“Education is vital to our democracy.” This statement has become so cliche that no politician could deny it. Maybe this fact has become too cliche, because we are either not taking it seriously or we don’t think about how much it really means.
The sad reality is that half of our children attend schools which are underfunded, understaffed, and overcrowded.
Every time politicians make cuts to public education, it shows that they value something else more than they value education. Why would politicians ever cut funding to public education?
Do they have a hidden agenda?
We would never hear a politician say that “tax cuts for the wealthiest Americans are more important to our democracy than public education for our children” but we often see this reflected in their policies.
John Dewey warned, in 1916, that the greatest threat to our democracy is having a two-tier education system: one for the rich and one for the poor. Currently, we have an institutionalized inequality in our education system– and as long as this trend continues, one segment of our population will always be able to take intellectual advantage of another segment. Inequality of education leads to inequality of wealth, which leads to plutocracy.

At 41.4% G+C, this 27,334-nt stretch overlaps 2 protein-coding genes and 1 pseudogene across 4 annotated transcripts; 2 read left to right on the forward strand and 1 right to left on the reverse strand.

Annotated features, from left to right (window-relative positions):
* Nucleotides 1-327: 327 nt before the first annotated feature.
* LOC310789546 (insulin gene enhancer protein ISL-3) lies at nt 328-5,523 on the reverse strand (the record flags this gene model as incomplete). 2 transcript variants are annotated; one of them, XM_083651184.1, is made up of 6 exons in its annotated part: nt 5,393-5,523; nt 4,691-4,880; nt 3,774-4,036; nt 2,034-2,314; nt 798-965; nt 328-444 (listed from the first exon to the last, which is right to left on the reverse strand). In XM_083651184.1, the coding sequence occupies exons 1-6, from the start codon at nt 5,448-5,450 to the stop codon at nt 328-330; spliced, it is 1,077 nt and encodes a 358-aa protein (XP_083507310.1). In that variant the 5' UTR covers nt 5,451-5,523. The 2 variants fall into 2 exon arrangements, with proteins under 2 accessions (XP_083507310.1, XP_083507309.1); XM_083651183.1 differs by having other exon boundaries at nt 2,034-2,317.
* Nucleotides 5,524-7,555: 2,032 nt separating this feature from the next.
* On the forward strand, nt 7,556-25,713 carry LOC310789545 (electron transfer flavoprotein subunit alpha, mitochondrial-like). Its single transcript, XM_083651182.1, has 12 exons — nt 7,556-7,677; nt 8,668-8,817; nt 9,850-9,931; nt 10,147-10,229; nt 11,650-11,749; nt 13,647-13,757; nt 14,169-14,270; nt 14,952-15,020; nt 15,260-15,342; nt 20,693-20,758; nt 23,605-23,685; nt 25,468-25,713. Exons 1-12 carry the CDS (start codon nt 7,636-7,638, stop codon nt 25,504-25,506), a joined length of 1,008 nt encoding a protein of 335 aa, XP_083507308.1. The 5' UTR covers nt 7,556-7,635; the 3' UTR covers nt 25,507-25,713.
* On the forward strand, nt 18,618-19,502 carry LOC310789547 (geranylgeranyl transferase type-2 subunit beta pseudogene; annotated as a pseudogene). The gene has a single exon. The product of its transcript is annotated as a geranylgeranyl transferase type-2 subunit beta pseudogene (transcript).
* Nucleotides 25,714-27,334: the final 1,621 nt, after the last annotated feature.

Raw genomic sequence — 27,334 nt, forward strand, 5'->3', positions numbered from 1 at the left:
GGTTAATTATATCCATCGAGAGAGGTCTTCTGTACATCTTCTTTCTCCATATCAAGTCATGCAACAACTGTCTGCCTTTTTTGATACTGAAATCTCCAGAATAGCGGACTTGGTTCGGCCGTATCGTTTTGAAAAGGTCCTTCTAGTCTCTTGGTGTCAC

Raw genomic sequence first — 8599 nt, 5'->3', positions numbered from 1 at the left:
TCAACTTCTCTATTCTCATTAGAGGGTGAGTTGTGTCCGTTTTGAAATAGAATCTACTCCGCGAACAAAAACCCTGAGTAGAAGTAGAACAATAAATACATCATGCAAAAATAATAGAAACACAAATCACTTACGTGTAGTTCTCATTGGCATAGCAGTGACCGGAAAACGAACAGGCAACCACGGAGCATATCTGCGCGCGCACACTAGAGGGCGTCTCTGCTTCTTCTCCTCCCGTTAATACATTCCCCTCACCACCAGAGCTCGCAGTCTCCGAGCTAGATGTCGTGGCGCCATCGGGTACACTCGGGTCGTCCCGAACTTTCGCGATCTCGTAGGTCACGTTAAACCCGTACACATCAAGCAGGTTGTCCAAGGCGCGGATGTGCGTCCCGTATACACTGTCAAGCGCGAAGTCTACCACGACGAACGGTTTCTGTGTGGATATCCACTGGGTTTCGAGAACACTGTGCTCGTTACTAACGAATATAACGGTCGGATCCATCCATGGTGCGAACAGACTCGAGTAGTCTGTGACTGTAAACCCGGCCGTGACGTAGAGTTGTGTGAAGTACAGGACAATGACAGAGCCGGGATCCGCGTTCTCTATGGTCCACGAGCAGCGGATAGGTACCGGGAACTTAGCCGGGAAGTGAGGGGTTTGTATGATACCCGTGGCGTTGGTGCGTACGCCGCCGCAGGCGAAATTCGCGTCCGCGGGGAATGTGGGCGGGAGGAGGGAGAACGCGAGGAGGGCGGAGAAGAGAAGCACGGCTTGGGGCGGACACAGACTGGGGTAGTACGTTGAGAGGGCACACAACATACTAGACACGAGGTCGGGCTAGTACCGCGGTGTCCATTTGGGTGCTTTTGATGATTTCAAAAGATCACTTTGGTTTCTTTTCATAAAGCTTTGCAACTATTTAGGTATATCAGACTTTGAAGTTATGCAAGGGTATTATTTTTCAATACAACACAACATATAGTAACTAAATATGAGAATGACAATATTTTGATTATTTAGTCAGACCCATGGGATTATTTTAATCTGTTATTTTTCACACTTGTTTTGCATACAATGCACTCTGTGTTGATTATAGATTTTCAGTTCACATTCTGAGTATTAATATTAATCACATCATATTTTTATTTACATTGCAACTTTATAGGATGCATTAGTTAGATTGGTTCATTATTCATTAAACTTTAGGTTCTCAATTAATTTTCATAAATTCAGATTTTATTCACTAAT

There is no doubt that our public education system is badly in need of repair, but cutting funding is not going to solve the problem.
We are not even thinking about the ‘cost’ of education correctly. We should be talking about it as though it is an investment, because it is. There is an implied contract between generations. Those of us who are in the workforce had much of our education paid for by the generation who came before us. And now we are cutting funds for the next generation? This is an act of inter-generational betrayal.
It is almost impossible to have exact ‘equality of opportunity’. We can however have a more equitable distribution of resources in our public education system. America’s most precious resource is its intellectual capital which is embodied in our children. It is clear to anyone genuinely concerned about education in America that we are wasting half of our precious resources. This is a moral failure on the part of our democracy.
Slashing funding for public education is thus one of the greatest threats to democracy in America.